Few games have managed to pull off the legacy that both Metroid and Castlevania have going for them. Hell, how many games out there can claim to have not only kickstarted a genre but to actually have it named after them? Well, okay so Rogue did, but still, it is unusual for two pretty unrelated games to have created a genre that is so popular that it has been the basis for countless experiences since the original titles’ releases, barely dipping down in popularity in the over 30 years that have passed since the games came out. These days you can find so-called “Metroidvania” games in pretty much every flavour, fantasy, high-adventure, Roman mythology, furry and…Mexican. People of the internet, it’s time to dive face-first into the spicy, spicy world of Guacamelee 2.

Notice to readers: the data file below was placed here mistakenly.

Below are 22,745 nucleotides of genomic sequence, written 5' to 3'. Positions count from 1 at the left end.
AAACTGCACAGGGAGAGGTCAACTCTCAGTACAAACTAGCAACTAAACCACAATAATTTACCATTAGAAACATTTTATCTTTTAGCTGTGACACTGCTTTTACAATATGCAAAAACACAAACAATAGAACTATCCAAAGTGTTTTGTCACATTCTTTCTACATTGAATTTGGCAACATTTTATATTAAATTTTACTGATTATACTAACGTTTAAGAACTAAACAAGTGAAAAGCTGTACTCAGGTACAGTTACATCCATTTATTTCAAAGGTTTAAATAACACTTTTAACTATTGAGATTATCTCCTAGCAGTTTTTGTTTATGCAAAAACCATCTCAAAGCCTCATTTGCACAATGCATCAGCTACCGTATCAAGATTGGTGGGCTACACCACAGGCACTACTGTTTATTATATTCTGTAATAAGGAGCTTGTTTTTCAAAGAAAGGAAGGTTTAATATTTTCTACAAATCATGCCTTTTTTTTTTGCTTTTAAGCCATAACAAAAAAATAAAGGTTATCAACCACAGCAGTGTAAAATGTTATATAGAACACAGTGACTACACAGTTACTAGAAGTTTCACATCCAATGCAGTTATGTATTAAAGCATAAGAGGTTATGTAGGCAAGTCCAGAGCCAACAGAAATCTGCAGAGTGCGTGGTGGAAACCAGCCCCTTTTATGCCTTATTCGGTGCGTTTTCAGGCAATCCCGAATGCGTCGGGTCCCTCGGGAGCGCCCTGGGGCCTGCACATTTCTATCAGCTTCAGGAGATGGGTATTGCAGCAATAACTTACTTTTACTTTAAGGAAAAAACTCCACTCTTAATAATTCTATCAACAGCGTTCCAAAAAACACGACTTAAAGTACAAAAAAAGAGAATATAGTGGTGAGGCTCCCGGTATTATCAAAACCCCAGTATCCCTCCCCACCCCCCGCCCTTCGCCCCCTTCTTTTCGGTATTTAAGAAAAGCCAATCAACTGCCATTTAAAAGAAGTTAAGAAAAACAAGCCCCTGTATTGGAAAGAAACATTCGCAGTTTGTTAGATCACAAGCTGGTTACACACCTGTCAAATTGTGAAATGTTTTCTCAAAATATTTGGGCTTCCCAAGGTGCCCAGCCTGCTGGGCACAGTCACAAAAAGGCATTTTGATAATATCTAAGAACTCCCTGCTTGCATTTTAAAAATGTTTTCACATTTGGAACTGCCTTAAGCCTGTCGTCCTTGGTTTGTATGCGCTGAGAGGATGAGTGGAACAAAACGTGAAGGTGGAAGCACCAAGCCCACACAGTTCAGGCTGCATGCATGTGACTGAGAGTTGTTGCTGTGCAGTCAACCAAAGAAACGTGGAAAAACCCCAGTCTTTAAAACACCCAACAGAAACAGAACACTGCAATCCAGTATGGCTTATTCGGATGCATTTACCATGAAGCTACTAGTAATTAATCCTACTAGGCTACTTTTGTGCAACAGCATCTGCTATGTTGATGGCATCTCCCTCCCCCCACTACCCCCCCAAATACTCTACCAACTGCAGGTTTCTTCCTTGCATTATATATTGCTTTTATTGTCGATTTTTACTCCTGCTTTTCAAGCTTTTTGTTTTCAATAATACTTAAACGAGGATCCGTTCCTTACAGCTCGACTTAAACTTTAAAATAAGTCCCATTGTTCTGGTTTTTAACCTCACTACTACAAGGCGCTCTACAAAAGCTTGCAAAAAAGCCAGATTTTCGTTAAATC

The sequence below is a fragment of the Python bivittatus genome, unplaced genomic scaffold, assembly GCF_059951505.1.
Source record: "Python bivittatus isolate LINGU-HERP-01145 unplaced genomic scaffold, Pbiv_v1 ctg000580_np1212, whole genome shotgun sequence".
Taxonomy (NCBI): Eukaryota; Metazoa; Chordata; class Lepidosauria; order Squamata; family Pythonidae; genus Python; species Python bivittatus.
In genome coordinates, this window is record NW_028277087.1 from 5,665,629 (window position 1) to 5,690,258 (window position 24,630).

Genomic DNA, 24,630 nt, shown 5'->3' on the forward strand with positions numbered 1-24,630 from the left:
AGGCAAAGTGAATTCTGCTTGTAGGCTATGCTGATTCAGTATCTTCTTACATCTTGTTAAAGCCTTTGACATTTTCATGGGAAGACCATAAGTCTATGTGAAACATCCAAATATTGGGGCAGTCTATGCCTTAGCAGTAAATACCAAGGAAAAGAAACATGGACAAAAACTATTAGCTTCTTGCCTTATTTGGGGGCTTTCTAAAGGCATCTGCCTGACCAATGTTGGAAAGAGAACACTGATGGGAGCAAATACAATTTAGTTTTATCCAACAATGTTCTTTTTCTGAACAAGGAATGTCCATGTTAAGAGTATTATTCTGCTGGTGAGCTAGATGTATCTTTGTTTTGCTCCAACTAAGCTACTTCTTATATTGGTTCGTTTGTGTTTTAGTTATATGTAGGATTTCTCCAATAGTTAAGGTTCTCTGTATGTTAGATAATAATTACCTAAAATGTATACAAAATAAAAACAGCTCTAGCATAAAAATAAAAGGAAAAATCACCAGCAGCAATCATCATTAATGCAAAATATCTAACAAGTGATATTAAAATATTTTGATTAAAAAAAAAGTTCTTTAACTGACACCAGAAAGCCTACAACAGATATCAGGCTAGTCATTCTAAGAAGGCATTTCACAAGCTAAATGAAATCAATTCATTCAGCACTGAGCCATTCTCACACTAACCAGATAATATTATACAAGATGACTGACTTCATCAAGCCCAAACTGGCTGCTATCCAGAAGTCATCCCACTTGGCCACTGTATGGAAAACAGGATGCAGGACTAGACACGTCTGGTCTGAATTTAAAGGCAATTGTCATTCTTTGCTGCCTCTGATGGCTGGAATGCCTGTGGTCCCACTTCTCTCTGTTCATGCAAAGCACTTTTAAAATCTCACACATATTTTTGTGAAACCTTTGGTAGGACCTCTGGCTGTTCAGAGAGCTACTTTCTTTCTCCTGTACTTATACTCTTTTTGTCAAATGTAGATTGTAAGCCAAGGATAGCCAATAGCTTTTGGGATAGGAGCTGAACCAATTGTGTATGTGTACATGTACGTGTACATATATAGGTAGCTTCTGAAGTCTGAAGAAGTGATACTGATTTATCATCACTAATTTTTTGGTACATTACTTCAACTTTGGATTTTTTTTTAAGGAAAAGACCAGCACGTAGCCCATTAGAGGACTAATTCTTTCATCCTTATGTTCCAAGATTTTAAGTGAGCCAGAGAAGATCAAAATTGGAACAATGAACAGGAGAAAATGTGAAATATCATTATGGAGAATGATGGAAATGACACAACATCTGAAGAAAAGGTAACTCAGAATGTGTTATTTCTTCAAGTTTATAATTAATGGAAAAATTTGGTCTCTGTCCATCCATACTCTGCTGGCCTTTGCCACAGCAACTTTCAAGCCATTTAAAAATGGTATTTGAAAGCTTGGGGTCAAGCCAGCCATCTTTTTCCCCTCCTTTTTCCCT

The original Guacamelee was the breakout hit for Drinkbox Studios back in 2013, following the adventures of Juan the luchadore. It featured a striking art style, humorous writing and some pretty decent button mashing gameplay. In fact, the only complaint that most people could come up with was that it felt like the game had more releases than Skyrim by the time the dev team were finished with it. Now it’s that time again to step into the bright coloured costume of a luchador and see if Drinkbox can make lightning strike twice.
The story of Guacamelee 2 once again follows the the adventures of Juan, the first game’s protagonist. It has been 7 years since the end of the last game, and Juan has grown fat, lazy and complacent, wisping away his days playing hide and seek with his two kids, buying avocados for his wife and reminiscing about the day when he could still see his feet and…other things. Before you can get too comfortable with your tubby hero, however, an old friend makes a reappearance and you shoot off through a portal to, and yes this is what the game calls it, the Mexiverse.